Southeast Asia is one of the world’s most biodiverse regions, and it is also highly vulnerable to the effects of climate change. Policymakers in the region must ensure that plans to preserve nature while promoting sustainable economic growth are part of the post-pandemic recovery.
AUKUS, the new trilateral security partnership between Australia, the United Kingdom and the United States that launched last month, has had a mixed reception. Some regional policymakers publicly and privately welcome a stronger presence, commitment and set of capabilities that could balance China. Others are concerned about regional tension and an arms race, while many more appear unsure one way or the other.
In May, we examined the possibility of Southeast Asian countries working together to create a regional COVID-19 Vaccination Certification (CVC) system. We posited that CVCs present unprecedented collaboration challenges, especially that of coordination and trust. We suggested that the EU’s Digital COVID Certificate (formerly called Digital Green Certificate) approach provided an example of how regional blocs can address such challenges.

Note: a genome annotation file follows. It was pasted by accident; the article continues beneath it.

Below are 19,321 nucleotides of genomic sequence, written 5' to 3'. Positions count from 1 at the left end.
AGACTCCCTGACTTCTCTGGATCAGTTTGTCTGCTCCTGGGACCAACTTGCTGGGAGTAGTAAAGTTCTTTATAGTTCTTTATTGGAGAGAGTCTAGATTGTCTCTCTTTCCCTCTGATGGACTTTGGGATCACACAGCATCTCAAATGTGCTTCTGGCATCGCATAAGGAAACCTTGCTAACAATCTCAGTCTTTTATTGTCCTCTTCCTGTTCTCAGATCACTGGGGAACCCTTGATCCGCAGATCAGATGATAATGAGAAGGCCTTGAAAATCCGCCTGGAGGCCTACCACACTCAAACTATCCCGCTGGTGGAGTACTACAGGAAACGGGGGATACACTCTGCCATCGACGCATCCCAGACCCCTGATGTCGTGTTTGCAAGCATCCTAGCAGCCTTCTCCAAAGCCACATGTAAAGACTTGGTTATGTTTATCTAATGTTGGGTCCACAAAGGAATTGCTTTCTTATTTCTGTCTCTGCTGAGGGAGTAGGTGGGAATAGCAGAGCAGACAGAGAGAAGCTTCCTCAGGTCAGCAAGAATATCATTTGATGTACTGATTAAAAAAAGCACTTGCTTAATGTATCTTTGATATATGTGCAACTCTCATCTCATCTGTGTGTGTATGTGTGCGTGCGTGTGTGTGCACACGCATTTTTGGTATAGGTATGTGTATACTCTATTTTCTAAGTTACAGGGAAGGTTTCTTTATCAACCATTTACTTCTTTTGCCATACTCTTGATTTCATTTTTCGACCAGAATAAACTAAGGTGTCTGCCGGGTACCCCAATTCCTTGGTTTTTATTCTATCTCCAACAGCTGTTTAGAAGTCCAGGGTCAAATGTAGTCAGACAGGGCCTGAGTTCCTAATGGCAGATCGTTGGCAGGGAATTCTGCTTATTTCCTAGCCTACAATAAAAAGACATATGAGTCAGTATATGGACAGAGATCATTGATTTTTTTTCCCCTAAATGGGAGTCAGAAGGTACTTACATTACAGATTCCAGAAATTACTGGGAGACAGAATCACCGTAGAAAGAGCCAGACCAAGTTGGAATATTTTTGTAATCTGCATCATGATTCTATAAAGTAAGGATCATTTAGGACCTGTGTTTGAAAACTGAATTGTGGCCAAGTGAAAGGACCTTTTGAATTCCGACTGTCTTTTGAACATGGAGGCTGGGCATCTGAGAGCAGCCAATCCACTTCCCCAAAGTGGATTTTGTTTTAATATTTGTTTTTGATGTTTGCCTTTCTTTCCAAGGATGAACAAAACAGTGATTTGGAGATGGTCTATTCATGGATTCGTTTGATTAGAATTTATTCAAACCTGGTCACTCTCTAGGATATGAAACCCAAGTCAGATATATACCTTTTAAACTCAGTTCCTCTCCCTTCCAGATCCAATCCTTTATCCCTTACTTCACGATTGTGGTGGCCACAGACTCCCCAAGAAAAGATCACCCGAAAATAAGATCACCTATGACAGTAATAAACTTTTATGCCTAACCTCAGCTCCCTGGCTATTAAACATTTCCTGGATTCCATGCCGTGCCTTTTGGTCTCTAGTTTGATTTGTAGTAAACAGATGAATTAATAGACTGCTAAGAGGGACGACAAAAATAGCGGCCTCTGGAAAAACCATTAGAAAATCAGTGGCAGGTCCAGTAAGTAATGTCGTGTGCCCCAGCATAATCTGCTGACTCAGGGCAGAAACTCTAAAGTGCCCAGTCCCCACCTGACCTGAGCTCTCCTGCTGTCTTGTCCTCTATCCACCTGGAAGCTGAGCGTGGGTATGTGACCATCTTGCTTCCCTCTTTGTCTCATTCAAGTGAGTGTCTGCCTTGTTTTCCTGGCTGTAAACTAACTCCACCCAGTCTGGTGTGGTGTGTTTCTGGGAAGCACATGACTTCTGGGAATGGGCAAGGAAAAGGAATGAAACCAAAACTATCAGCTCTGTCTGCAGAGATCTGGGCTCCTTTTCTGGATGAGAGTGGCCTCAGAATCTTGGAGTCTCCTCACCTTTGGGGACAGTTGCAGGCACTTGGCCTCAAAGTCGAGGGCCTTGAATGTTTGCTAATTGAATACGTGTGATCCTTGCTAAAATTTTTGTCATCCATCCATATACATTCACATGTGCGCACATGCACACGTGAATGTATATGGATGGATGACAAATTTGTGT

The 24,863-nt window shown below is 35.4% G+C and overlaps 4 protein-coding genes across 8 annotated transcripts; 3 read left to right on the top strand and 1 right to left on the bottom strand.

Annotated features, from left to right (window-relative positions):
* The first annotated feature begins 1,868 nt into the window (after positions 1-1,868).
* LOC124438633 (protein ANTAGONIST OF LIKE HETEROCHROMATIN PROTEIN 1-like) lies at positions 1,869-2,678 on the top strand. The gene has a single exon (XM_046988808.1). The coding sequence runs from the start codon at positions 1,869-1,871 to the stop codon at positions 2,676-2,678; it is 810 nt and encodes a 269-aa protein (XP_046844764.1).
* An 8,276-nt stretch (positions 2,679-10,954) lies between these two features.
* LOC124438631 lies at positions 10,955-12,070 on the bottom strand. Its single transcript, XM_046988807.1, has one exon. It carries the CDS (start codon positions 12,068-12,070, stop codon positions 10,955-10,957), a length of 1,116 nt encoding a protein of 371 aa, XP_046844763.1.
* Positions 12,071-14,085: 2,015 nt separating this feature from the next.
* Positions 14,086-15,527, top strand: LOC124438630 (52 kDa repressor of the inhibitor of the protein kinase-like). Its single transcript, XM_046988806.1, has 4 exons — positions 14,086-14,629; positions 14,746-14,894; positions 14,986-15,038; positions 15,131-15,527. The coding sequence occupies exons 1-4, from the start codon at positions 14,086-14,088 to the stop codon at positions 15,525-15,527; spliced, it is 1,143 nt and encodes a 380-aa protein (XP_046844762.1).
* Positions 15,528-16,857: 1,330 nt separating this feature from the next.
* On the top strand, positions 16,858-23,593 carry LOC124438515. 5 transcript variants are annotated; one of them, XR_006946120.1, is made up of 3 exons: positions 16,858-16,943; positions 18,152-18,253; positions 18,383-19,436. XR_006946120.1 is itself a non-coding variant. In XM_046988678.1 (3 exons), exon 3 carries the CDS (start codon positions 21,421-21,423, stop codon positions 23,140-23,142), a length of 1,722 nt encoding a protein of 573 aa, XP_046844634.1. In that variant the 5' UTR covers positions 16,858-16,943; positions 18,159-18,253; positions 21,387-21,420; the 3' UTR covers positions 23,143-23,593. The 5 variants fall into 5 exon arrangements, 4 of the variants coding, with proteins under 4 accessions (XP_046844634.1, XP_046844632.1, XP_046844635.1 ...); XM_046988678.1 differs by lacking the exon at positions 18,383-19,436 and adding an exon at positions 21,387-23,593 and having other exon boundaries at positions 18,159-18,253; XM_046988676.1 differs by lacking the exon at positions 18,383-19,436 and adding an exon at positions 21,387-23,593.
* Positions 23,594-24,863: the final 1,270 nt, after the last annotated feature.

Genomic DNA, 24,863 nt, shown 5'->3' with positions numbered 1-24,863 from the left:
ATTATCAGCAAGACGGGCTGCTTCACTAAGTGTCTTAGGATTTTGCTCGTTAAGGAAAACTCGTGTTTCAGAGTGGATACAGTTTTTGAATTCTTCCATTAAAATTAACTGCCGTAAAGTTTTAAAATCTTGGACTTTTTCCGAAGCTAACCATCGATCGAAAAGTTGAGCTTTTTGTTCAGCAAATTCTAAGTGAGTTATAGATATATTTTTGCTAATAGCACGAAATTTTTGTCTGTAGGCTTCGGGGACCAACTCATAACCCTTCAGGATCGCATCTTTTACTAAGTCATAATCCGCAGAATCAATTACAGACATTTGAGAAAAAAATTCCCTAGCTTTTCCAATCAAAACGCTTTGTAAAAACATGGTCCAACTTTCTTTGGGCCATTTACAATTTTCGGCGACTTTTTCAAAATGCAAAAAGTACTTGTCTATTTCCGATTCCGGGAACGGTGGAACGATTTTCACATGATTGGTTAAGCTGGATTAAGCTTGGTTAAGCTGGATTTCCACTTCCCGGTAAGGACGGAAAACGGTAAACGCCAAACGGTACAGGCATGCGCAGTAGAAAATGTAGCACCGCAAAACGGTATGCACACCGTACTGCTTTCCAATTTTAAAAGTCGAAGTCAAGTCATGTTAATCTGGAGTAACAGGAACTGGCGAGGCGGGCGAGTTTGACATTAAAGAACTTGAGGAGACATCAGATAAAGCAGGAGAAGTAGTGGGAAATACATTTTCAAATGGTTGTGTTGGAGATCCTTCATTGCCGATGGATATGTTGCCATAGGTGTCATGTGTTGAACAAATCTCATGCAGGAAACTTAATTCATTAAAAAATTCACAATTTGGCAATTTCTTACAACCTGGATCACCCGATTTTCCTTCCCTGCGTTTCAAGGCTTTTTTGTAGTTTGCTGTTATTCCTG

The Delta variant of COVID-19 has become dominant in Southeast Asia, calling into question the current combination of mobility restrictions at and within borders. The variant’s high transmissibility is eroding the health-protective effects of border closures relative to domestic mobility restrictions, while the economic cost of border closures continues to rise over time. A recalibration in Southeast Asia is overdue.
Two months after its introduction to the US House of Representatives’ Foreign Affairs Committee, the ‘Ensuring American Global Leadership and Engagement (EAGLE) Act’ has passed the mark for it to be introduced in the House for a vote at a later stage. Southeast Asia should sit up and take note.
President Joe Biden’s failure to personally contact any Southeast Asian leader since taking office in January 2021 has not won the United States any favours in the region. But while US engagement with Southeast Asia got off to a rocky start, the region remains receptive to US strategic influence.